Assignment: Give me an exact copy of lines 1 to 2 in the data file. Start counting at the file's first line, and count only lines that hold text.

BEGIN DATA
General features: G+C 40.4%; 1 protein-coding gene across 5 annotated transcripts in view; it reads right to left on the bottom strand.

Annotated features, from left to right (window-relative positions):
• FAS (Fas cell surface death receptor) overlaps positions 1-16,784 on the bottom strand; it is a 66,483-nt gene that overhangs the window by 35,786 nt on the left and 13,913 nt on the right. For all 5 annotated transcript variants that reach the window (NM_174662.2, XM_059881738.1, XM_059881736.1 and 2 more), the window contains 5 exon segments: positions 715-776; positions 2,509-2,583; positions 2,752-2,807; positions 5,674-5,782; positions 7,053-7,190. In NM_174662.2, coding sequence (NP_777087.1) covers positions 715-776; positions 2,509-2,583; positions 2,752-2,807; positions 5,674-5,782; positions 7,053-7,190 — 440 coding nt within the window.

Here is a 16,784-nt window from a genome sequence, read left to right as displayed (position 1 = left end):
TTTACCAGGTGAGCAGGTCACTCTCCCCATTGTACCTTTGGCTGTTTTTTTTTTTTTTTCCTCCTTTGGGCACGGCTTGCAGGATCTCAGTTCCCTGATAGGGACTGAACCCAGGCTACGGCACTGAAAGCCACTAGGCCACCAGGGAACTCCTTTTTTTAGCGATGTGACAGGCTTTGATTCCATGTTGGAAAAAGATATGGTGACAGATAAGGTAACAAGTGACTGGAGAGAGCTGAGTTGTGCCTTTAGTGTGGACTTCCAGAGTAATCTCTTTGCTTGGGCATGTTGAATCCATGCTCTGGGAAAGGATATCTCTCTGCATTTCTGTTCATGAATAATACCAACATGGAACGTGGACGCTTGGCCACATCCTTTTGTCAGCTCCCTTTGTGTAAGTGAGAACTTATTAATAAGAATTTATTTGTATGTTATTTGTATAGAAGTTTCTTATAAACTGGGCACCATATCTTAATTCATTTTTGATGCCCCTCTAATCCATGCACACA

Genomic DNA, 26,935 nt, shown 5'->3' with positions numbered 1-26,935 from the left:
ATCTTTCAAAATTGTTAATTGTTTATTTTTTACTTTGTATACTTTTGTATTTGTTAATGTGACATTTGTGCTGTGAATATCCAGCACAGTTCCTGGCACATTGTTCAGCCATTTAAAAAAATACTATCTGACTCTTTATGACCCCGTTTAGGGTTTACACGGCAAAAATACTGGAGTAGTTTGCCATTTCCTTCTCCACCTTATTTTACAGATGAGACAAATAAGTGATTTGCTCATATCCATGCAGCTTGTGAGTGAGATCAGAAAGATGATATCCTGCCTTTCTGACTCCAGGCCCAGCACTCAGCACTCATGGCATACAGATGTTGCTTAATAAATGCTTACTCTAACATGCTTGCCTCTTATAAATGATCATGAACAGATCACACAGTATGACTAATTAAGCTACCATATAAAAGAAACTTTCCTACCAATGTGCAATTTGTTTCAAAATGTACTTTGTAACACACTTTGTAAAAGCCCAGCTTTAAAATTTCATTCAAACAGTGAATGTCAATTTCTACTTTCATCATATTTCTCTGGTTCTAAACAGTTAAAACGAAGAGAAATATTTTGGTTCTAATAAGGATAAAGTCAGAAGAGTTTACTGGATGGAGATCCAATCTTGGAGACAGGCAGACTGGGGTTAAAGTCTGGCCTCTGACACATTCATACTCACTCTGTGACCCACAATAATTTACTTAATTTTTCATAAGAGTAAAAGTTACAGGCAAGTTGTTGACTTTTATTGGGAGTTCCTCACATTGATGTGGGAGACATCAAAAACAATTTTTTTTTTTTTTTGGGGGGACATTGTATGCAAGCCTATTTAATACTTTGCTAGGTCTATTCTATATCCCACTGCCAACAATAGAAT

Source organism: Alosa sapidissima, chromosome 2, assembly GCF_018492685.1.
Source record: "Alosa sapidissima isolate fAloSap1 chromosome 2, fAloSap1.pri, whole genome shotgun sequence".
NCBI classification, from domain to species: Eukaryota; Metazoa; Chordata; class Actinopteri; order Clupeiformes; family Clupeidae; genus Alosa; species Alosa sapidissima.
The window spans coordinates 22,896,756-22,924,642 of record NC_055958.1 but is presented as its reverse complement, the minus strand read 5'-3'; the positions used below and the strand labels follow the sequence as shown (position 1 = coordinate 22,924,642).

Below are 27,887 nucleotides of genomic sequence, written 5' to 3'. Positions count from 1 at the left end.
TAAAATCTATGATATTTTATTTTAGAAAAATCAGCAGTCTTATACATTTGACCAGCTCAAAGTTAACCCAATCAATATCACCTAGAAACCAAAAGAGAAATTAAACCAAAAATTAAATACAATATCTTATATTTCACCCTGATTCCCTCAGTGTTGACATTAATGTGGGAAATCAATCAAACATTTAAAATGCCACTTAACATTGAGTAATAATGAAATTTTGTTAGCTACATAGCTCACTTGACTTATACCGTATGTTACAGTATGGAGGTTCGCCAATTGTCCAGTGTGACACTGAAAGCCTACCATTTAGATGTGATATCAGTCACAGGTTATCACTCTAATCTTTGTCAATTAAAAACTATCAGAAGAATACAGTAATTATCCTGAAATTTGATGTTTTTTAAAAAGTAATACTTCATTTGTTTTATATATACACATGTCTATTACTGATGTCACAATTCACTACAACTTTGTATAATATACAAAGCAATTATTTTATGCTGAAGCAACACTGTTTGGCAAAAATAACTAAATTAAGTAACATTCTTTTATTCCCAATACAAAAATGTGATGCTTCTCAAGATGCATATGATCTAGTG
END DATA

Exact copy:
General features: G+C 40.4%; 1 protein-coding gene across 5 annotated transcripts in view; it reads right to left on the bottom strand.

Annotated features, from left to right (window-relative positions):